Rockgod1619 Supporter Supporter

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    Thanks guys!! Yeah, I would have liked to address any rust under the scales, but I thought best to leave them be and leave the old rivets intact.

    @MrFixIt , she choppin' broccoli!! She choppin' broccoli!! She chooooooop br-occo-la-ha!
     
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  13. Rockgod1619

    Rockgod1619 Supporter Supporter

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    Thanks @Pastor Chris ! Yeah, it took maybe 1.5hr of actual work to get it back into shape. Love old cutlery!!
     
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  14. Mjolnir

    Mjolnir Scout

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    Nice work and a great knife. Here is a write up on knives by ROCO from the guy from whom I buy most of my cutlery on fleabay: "Now this is a knife to get excited about. Made sometime in the 1950's-60's, this carbon steel beauty is lightning fast and yet substantial enough for the expert dispatch of any challenge your kitchen can present. Stamped, "JAPAN, ROCO," it's found here in a nice larger size (it's 17.5" long w/ 12-1/8" blade) yet handles like a much smaller piece, still beautifully balanced in the hand for executing the most demanding and delicate chopping, dicing, and slicing tasks--very sharp and ready to amaze you with its performance.



    These knives have an interesting history. In the decades immediately following WW2, Japanese companies did anything and everything to get back on their feet, producing consumer goods for export to the USA as much as possible, to bring hard U.S. currency home. Many companies in the cutlery business, faced with starvation, often produced superior quality goods at prices that would've previously been impossible, owing to the weak yen and the great abundance in Japan of highly-skilled labor who were willing to work for survival wages. The result for some was that they had to produce INCREDIBLY fine knives to compete with often shabbier American-made products at the same prices. Many Americans wouldn't buy anything made in Japan, as well, since post-war prejudices against all things Japanese didn't exactly change the minute the war was over. I believe this knife is the product of just such a situation, and was probably imported in small numbers for sale in specialty shops or to restaurant supply companies doing business in Chinatown's and Little Tokyo's in America's larger cities of the west coast.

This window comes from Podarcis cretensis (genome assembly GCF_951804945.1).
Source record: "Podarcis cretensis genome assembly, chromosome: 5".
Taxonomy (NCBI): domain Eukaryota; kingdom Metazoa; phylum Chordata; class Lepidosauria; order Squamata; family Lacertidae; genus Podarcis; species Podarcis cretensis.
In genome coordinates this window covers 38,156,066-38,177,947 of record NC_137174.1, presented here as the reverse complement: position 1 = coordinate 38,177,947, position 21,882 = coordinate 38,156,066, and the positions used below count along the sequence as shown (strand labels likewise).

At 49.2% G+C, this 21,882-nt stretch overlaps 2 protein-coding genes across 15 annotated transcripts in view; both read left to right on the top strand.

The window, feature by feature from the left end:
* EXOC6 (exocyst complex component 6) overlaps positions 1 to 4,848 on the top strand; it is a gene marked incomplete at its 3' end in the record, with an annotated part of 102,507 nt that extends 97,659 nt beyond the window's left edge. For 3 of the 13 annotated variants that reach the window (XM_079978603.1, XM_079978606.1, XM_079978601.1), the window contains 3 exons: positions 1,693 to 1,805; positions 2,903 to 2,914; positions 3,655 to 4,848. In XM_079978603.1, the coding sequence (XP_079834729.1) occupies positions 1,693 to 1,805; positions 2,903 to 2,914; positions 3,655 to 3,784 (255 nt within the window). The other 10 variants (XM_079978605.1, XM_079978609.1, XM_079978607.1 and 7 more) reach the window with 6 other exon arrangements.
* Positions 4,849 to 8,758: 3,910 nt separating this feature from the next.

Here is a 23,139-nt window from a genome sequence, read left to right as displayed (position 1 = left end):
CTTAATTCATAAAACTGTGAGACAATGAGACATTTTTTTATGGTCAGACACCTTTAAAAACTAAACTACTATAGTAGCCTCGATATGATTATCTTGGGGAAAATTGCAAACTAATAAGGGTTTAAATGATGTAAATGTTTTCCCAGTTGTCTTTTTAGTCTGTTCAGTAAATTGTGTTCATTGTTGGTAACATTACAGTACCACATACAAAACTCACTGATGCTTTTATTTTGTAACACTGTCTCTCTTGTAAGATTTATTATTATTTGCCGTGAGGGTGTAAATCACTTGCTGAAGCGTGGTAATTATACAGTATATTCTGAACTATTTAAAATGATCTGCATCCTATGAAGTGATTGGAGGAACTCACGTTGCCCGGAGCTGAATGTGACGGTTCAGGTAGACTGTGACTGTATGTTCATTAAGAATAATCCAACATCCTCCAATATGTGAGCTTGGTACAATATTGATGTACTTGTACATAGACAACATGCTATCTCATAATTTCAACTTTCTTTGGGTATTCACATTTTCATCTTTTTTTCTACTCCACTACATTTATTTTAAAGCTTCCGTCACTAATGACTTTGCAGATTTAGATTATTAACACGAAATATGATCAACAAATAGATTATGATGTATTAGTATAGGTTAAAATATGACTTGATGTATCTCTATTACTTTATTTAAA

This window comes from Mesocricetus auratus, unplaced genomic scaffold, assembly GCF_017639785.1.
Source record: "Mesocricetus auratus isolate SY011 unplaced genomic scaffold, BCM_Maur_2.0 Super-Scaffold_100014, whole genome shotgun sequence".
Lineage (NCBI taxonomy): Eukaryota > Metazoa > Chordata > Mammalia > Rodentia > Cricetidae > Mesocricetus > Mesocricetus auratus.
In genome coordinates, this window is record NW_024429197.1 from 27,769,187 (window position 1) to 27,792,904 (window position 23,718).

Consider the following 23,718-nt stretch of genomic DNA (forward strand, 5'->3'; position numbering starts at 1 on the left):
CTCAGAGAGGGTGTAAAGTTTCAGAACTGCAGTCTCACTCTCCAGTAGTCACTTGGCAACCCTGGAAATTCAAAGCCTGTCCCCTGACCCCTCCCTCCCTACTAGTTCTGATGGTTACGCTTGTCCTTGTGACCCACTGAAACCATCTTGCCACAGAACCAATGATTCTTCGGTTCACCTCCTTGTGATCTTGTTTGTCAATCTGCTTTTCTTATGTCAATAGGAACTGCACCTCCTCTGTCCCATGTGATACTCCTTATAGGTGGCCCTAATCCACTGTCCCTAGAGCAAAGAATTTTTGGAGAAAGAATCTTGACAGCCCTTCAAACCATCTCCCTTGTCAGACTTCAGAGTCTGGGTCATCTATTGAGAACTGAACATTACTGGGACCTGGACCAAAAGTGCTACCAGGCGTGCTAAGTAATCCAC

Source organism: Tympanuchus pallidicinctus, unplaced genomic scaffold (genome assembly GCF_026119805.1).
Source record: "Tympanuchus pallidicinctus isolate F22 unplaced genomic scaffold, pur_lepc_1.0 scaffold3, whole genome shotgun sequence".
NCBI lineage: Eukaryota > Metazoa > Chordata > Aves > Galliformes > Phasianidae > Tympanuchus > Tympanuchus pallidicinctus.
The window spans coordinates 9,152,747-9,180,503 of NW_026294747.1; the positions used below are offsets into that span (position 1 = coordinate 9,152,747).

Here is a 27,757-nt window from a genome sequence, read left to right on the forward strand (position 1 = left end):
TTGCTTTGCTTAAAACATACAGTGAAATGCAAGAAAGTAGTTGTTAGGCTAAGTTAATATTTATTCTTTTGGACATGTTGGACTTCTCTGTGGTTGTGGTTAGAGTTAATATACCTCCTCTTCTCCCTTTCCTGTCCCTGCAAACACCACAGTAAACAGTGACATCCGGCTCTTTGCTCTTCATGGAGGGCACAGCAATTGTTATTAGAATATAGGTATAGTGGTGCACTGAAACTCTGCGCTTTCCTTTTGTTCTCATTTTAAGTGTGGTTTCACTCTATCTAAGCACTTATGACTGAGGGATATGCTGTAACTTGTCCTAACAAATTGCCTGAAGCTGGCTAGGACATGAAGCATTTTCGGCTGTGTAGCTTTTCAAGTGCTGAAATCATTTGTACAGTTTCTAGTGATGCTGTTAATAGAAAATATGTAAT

As such, there are a few considerations to point out--primary among them that this is NOT a knife for anybody and everybody. You should be someone who is comfortable maintaining a hard steel edge or who is at least willing and able to bring it to a professional who can (and I don't mean your local butcher or locksmith). But what also needs to be pointed out, and what you can't really appreciate until you have it in hand, is exactly how WELL it was crafted. Notice how finely the blade was forged--just perfect--and the resulting cutting geometry is SHARP and SMOOOTH. It chops and dices with such precision that most first-time users of such a knife will truly find a revelation of performance.



    Handles were made from tight, beautifully-grained rosewood of the highest quality, triple-brass-riveted over a full tang--beautifully balanced, and as warm and comfortable in the hand as it is to behold. You will, after one or two uses, soon agree that such a knife is indispensable to any serious chef. If you've used carbon steel knives before, you know the delight of using one. If not, you're in for a most pleasant surprise. You must wipe them down after each use but their beauty (it's much nicer in person than the digital pix make it appear) and superior performance are worth it.

    The fit and finish of its blade and handles is exquisite. Like all fine knives, this chef's knife has a fully hand-forged blade with integral bolster and tang. There is no disputing its quality--it's simply world class--or in the pleasure that a trained hand will experience in its usage."
     
  15. Rockgod1619

    Rockgod1619 Supporter Supporter

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    I read that exact same write-up yesterday! Haha!! But thank you for posting it!
     
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  16. bobs1415

    bobs1415 Supporter Supporter

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    Well done!
     
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  17. Rockgod1619

    Rockgod1619 Supporter Supporter